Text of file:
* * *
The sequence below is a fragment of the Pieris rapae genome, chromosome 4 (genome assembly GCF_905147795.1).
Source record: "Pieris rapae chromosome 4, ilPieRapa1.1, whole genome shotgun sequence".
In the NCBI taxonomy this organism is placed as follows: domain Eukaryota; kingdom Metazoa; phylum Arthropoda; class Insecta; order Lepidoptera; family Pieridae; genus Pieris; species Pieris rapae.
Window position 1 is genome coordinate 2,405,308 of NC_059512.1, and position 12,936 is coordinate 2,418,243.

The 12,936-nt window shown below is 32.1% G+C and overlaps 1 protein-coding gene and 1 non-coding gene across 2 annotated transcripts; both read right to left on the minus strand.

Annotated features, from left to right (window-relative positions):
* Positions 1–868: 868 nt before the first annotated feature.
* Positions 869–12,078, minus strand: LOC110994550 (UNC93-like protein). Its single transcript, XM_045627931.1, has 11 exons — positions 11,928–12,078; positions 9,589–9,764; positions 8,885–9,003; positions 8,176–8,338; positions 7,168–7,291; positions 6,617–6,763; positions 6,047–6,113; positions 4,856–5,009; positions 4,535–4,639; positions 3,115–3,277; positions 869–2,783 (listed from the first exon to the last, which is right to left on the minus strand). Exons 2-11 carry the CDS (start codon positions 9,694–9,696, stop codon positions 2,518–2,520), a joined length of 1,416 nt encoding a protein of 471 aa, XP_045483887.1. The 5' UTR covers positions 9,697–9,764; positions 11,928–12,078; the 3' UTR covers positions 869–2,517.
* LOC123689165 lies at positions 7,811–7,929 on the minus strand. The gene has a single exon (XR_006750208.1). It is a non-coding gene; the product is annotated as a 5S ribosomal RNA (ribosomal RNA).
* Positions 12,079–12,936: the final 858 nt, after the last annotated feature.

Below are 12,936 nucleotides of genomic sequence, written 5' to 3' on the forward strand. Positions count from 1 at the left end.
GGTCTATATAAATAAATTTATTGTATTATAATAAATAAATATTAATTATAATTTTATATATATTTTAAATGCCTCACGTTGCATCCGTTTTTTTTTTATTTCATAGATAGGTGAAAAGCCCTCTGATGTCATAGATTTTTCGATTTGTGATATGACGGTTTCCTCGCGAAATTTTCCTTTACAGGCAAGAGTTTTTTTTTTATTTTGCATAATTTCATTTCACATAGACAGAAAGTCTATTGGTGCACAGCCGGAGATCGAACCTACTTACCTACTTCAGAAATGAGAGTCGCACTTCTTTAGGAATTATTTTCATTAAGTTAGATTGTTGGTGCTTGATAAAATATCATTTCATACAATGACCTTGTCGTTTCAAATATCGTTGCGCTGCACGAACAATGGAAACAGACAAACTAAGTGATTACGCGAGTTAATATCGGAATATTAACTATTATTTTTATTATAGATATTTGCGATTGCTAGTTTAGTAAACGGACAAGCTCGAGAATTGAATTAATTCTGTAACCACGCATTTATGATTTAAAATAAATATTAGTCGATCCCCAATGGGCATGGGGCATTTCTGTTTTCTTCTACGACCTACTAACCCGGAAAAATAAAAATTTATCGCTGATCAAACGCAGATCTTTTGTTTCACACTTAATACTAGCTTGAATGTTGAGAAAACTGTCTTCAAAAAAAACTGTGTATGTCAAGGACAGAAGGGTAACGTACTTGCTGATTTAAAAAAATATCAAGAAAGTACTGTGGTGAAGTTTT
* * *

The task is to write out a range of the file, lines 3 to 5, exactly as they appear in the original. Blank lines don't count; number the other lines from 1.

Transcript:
In the NCBI taxonomy this organism is placed as follows: domain Eukaryota; kingdom Metazoa; phylum Arthropoda; class Insecta; order Lepidoptera; family Pieridae; genus Pieris; species Pieris rapae.
Window position 1 is genome coordinate 2,405,308 of NC_059512.1, and position 12,936 is coordinate 2,418,243.

The 12,936-nt window shown below is 32.1% G+C and overlaps 1 protein-coding gene and 1 non-coding gene across 2 annotated transcripts; both read right to left on the minus strand.